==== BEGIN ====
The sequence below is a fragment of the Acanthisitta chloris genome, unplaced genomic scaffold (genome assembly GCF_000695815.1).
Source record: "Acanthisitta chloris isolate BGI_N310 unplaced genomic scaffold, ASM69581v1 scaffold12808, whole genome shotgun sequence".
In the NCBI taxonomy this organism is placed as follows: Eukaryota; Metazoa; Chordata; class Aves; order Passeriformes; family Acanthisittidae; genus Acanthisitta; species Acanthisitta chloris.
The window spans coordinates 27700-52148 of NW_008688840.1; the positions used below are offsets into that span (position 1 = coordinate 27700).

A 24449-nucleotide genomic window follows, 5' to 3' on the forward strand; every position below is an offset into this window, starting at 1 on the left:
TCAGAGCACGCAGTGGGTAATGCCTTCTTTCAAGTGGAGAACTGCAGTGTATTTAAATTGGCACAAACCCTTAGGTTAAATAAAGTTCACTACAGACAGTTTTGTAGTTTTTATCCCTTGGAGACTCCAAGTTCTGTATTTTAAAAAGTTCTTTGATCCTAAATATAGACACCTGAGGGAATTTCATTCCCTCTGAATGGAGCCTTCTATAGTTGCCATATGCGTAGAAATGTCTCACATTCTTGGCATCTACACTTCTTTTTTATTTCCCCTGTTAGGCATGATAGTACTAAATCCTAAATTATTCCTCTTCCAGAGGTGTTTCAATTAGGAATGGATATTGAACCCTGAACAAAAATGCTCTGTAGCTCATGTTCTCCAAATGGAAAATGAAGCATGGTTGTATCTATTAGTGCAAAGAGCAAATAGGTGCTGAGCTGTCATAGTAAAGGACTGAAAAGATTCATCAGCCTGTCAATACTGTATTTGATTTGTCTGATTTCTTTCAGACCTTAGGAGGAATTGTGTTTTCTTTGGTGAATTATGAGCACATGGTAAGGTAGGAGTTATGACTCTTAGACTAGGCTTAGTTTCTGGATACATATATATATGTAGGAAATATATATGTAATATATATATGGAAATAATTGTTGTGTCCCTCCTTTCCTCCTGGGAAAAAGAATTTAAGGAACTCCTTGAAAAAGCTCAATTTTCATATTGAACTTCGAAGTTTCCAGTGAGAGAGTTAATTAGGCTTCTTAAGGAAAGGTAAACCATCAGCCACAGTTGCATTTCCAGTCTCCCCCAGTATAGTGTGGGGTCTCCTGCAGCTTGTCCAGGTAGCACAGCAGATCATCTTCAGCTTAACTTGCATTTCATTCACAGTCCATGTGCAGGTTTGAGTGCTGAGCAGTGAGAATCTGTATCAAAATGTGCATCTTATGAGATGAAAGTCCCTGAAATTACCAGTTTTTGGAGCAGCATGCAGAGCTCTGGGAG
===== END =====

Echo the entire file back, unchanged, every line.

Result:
The sequence below is a fragment of the Acanthisitta chloris genome, unplaced genomic scaffold (genome assembly GCF_000695815.1).
Source record: "Acanthisitta chloris isolate BGI_N310 unplaced genomic scaffold, ASM69581v1 scaffold12808, whole genome shotgun sequence".
In the NCBI taxonomy this organism is placed as follows: Eukaryota; Metazoa; Chordata; class Aves; order Passeriformes; family Acanthisittidae; genus Acanthisitta; species Acanthisitta chloris.
The window spans coordinates 27700-52148 of NW_008688840.1; the positions used below are offsets into that span (position 1 = coordinate 27700).

A 24449-nucleotide genomic window follows, 5' to 3' on the forward strand; every position below is an offset into this window, starting at 1 on the left:
TCAGAGCACGCAGTGGGTAATGCCTTCTTTCAAGTGGAGAACTGCAGTGTATTTAAATTGGCACAAACCCTTAGGTTAAATAAAGTTCACTACAGACAGTTTTGTAGTTTTTATCCCTTGGAGACTCCAAGTTCTGTATTTTAAAAAGTTCTTTGATCCTAAATATAGACACCTGAGGGAATTTCATTCCCTCTGAATGGAGCCTTCTATAGTTGCCATATGCGTAGAAATGTCTCACATTCTTGGCATCTACACTTCTTTTTTATTTCCCCTGTTAGGCATGATAGTACTAAATCCTAAATTATTCCTCTTCCAGAGGTGTTTCAATTAGGAATGGATATTGAACCCTGAACAAAAATGCTCTGTAGCTCATGTTCTCCAAATGGAAAATGAAGCATGGTTGTATCTATTAGTGCAAAGAGCAAATAGGTGCTGAGCTGTCATAGTAAAGGACTGAAAAGATTCATCAGCCTGTCAATACTGTATTTGATTTGTCTGATTTCTTTCAGACCTTAGGAGGAATTGTGTTTTCTTTGGTGAATTATGAGCACATGGTAAGGTAGGAGTTATGACTCTTAGACTAGGCTTAGTTTCTGGATACATATATATATGTAGGAAATATATATGTAATATATATATGGAAATAATTGTTGTGTCCCTCCTTTCCTCCTGGGAAAAAGAATTTAAGGAACTCCTTGAAAAAGCTCAATTTTCATATTGAACTTCGAAGTTTCCAGTGAGAGAGTTAATTAGGCTTCTTAAGGAAAGGTAAACCATCAGCCACAGTTGCATTTCCAGTCTCCCCCAGTATAGTGTGGGGTCTCCTGCAGCTTGTCCAGGTAGCACAGCAGATCATCTTCAGCTTAACTTGCATTTCATTCACAGTCCATGTGCAGGTTTGAGTGCTGAGCAGTGAGAATCTGTATCAAAATGTGCATCTTATGAGATGAAAGTCCCTGAAATTACCAGTTTTTGGAGCAGCATGCAGAGCTCTGGGAG